What is preventing retail investors to comeback to bourses? Chidambaram voiced the concern last week in Mumbai that the volatility in the stock markets is keeping small investors away even as the government and Sebi have taken various steps to win over the confidence of retail investors. Angel Broking Vice-President (Research) Vaibhav Agrawal has a clearer perspective on this when he says that retail investors have not made any money in the markets, as new highs have not been made in the last six long years. “Markets need to cross new highs before retail investors return to the markets,” he says. Concurs Sunil Singhania of Reliance Mutual Fund, saying, “There is a psychological aspect to it. In the last four-five years, retail investors have not seen any gains coming out of the equity markets.”

At the same time, he points out that there have been significant gains in the alternate asset classes, be it real estate or gold. “It is not about the markets going up or down, I think it is the market being more stable. That is the time when we will start to see some fresh money coming in.”

Chidambaram too voiced concerns that the volatility in the stock markets has kept small investors away even as the government and Sebi have taken various steps to win the confidence of retail investors.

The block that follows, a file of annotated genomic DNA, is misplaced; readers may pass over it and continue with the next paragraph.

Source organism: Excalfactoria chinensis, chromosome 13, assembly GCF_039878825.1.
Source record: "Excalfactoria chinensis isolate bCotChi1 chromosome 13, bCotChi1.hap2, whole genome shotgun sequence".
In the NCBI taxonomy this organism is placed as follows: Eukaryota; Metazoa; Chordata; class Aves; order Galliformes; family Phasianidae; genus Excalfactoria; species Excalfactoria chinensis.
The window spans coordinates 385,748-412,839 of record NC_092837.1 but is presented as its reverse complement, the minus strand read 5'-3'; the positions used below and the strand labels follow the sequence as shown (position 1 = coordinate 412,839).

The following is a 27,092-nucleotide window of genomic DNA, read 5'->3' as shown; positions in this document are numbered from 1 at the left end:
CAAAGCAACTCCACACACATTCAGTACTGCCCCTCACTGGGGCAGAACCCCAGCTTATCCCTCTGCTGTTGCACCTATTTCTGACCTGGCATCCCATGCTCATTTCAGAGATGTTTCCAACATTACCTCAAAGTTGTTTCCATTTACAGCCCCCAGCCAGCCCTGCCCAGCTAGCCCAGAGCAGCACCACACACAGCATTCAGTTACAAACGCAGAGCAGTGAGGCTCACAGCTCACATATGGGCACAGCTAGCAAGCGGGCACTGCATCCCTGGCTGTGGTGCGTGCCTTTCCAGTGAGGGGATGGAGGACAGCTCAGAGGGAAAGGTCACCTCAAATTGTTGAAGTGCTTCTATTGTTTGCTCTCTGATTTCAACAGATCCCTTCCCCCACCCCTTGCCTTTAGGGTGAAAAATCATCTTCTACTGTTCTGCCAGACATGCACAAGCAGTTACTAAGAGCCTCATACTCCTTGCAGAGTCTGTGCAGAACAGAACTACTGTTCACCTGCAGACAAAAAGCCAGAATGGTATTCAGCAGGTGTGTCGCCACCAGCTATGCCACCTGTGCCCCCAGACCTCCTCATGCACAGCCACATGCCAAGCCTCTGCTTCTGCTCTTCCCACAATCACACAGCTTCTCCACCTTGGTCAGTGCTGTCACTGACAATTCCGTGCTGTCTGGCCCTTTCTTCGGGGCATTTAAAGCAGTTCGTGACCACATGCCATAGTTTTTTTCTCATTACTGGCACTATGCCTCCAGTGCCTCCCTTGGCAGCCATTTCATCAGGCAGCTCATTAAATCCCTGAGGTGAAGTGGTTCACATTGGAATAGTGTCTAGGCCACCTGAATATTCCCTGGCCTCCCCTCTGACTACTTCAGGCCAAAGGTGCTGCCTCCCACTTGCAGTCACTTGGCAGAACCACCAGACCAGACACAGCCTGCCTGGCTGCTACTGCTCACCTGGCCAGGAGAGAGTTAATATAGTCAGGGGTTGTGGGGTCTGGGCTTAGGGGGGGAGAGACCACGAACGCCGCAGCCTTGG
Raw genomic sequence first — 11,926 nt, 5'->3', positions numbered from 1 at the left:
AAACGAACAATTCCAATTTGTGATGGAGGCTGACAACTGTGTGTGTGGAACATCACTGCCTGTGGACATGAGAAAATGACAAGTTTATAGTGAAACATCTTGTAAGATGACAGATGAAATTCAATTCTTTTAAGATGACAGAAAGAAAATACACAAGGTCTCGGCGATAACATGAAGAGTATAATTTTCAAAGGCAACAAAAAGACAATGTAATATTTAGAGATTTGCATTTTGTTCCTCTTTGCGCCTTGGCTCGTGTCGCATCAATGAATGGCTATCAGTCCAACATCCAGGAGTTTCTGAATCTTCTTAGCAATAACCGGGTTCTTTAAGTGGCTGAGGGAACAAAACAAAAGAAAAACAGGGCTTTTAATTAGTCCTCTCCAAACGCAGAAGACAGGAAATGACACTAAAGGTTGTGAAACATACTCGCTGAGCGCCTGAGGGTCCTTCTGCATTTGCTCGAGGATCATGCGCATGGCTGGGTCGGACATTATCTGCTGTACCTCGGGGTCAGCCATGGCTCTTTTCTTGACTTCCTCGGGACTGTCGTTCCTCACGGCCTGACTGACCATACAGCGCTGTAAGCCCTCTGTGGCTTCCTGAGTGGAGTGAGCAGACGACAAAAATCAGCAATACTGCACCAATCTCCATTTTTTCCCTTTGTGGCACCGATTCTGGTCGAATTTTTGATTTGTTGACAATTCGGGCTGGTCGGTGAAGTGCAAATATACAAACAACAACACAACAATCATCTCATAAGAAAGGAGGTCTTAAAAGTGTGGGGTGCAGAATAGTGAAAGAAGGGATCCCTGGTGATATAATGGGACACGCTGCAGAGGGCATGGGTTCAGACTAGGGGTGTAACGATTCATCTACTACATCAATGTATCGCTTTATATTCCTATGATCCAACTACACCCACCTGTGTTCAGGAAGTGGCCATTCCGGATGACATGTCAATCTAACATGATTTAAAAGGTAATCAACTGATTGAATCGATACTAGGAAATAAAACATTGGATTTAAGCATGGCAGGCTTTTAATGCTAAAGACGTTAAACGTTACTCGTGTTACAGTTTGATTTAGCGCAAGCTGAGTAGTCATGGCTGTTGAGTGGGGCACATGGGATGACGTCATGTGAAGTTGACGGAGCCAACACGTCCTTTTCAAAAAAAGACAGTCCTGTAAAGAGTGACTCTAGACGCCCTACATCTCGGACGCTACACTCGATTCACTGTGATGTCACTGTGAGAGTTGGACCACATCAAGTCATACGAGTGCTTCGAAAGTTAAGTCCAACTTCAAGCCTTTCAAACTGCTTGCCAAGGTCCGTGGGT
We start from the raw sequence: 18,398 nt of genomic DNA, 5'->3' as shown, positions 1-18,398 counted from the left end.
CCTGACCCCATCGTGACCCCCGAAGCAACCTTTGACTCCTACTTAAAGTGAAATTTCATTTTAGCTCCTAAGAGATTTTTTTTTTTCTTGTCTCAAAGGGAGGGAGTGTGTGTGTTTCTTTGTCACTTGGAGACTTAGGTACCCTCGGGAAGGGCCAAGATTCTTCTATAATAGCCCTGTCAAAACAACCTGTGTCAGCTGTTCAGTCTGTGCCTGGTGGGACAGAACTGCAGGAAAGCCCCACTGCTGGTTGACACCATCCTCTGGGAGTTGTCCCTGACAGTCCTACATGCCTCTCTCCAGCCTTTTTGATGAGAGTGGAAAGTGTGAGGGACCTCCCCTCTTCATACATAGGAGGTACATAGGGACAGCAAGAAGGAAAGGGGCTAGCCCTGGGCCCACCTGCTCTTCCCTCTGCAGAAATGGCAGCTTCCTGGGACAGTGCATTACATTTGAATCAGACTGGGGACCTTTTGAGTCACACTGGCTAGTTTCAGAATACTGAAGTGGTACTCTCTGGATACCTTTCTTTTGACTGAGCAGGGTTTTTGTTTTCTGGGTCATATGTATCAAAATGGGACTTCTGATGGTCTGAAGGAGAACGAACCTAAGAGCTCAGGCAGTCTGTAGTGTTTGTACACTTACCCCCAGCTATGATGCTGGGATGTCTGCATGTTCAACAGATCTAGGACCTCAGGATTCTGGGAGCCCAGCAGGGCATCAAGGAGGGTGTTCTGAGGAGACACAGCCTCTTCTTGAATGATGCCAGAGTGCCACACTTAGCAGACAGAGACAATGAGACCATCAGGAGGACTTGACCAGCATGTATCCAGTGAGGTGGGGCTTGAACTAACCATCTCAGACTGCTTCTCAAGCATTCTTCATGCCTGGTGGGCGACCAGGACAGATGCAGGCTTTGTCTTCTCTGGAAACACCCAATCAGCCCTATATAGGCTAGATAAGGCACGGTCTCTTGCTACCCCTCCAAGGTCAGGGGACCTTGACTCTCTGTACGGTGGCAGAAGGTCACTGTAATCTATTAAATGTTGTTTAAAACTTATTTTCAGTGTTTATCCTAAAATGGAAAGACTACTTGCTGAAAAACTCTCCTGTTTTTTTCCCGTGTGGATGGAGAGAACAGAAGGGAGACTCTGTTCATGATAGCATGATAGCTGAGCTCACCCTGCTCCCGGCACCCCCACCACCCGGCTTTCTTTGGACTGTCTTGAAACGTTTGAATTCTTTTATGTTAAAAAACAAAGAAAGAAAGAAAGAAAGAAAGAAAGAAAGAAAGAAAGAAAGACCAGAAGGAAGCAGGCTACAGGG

And, for this (stability) to happen, what is needed? Agrawal says, “Agreed that Sebi cannot obviously endorse equities and tell investors outright to buy equities, rather it should take up the task of enlightening retail investors about the core characteristics of equities as an asset class.” Even now, he points out that many retail investors get into stocks for quick short-term gains based on hearsay rather than professional advice and end up losing money in the process. “They need to understand that buying a stock means getting part ownership in the underlying business. So, they need to hold stocks from a longer-term point-of-view and understand that the return on the stocks they have purchased would eventually reflect the growth and prospects of the concerned company,” he says.

As far as endorsing equities, it is the job of the market participants on the domestic sell side and buy side institutions to advise investors that the right time has come to invest in equities as an asset class. They need to urge investors into equities as a growing and compounding asset class, unlike, say gold. With inflation coming down and global commodity prices declining, India is looking well-positioned to do very well in the coming months and years.

Investors need to be made aware that this is a great time to allocate a portion of their portfolios in equities to maximise their risk-reward. In short, the challenge for both the government and market participants now is to ensure that the India stock remains attractive for resident Indians also.